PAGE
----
I wrote a few days ago about how cool projects like OpenDaylight are abstracting network functions into consumable policies that non-network folks can use (and that’s a good thing!). I felt this quick follow-up was necessary.

Providing the right tools to the application folks that allow network provisioning to occur as quickly as anything else that’s software-defined, such as servers, while keeping those tools light on the learning curve, is exactly what the apps folks have been wanting from the network for the last 10 years or so. OpenDaylight allows us to hand off a single interface that combines many “southbound APIs” together in order to manage everything from your open source hypervisor switch all the way up to the black box at the end of the cabinet row.

Another term that’s pretty much past the hype cycle, just a bit older than SDN itself, is the concept of DevOps. One of the reasons why concepts like SDN started becoming a big deal because DevOps folks had been chugging away in the DC for quite some time, doing really cool stuff like automating server configuration. We on the network side wanted that - and everyone else wanted that from us.

Jeremy Schulman, who really is one of the leading pioneers of bringing DevOps into the networking world, does a great job for Juniper at Networking Field Day 5, outlining how a Puppet agent on a networking device may be of some use to us. This video was not only a nice demo of how DevOps can really help to improve compute and network resources operationally but just a great conversation about IT operations in general.

This is quite a unique model of network automation, given all of the recent products involving control plane separation and whatnot. Here, the puppet agent installed on each device merely takes advantage of a local XML API, which could also just as easily be consumed by another outside entity.

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The value in using Puppet in this way, rather than a separate tool that calls the XML directly, is that Puppet is a known commodity among DevOps groups today. Bringing Puppet into the discussion of network provisioning is clearly targeted at shops that already have a strong DevOps-practicing operations team. Those guys don’t know, nor should they, how to configure a VLAN trunk. The role of the network engineer then moves into more design, and more supplying the DevOps guys with the tools they need to automate network-centric tasks.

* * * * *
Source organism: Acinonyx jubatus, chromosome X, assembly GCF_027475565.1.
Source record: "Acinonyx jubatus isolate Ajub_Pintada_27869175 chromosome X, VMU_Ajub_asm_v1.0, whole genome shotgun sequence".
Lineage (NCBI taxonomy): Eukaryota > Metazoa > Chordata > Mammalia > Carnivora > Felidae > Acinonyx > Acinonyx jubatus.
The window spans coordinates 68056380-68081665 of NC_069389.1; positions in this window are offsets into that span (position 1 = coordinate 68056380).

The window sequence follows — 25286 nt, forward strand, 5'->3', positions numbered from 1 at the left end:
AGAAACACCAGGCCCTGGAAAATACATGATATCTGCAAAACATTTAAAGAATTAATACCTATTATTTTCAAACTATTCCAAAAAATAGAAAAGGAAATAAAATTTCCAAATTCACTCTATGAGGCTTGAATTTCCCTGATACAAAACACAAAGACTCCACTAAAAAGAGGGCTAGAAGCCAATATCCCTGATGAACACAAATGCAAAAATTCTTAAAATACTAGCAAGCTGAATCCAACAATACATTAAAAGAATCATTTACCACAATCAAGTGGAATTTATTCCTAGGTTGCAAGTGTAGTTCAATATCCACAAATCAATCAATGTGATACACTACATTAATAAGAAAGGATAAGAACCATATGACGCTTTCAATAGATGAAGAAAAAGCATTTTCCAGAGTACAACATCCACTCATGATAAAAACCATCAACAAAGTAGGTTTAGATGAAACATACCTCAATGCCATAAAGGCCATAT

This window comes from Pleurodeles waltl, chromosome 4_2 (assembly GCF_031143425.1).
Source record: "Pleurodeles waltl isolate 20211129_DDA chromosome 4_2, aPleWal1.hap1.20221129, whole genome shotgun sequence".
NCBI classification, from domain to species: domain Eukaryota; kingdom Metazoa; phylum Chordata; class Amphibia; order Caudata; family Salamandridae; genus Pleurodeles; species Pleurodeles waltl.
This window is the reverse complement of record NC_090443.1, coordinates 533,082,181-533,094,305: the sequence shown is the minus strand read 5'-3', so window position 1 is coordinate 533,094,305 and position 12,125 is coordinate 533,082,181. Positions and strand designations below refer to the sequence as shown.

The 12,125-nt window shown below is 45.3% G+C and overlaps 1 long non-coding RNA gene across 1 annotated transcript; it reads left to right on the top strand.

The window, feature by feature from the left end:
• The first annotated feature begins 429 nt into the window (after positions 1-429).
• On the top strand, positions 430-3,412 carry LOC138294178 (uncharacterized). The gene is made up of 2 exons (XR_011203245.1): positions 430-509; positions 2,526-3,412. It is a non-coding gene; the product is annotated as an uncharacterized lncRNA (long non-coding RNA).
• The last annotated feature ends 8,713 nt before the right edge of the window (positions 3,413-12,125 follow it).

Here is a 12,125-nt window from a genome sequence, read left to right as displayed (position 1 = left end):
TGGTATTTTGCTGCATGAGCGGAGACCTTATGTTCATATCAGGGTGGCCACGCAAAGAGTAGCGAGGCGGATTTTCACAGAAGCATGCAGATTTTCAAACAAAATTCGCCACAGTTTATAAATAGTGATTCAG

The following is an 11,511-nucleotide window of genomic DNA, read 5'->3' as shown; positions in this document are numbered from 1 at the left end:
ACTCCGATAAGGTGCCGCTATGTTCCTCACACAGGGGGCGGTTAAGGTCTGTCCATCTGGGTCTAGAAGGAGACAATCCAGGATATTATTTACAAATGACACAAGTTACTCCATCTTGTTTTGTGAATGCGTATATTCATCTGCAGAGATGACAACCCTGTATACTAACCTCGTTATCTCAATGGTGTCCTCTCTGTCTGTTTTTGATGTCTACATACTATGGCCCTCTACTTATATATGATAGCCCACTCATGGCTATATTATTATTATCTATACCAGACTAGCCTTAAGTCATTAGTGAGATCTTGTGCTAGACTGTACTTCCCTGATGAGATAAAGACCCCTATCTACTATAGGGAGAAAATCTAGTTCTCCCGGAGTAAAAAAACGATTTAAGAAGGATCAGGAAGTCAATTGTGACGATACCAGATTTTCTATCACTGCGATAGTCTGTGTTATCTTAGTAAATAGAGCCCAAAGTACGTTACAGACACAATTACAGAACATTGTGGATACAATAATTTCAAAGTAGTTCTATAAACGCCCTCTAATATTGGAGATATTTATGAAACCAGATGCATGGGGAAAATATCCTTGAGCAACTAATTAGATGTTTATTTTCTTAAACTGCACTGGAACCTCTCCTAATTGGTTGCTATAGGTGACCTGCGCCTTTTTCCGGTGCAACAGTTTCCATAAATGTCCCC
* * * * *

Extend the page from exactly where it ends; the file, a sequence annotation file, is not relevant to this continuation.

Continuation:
So, Puppet is in my mind a little bit at odds with the current SDN model. A controller-based SDN structure is nice for things like service insertion in the hypervisor across the data center, and ODL can abstract these APIs, providing a single interface for your infrastructure. However, Puppet on the network also has advantages, if you already have a team that uses it to operationalize the rest of your data center. Both seem to offer tools without increasing network awareness of non-network folks. Just a different provisioning model, and it greatly depends on your current personnel.


Matt Oswalt

Matt Oswalt is an all-around technology nerd, currently focusing on networking, software development, and everything in between. He is at his happiest in front of a keyboard, next to a brewing kettle, or wielding his silo-smashing sledgehammer. He spends his days diving deep into the intersection of networking and software, and likes to blog about his experiences when he comes up for air. You can follow him on Twitter or LinkedIN.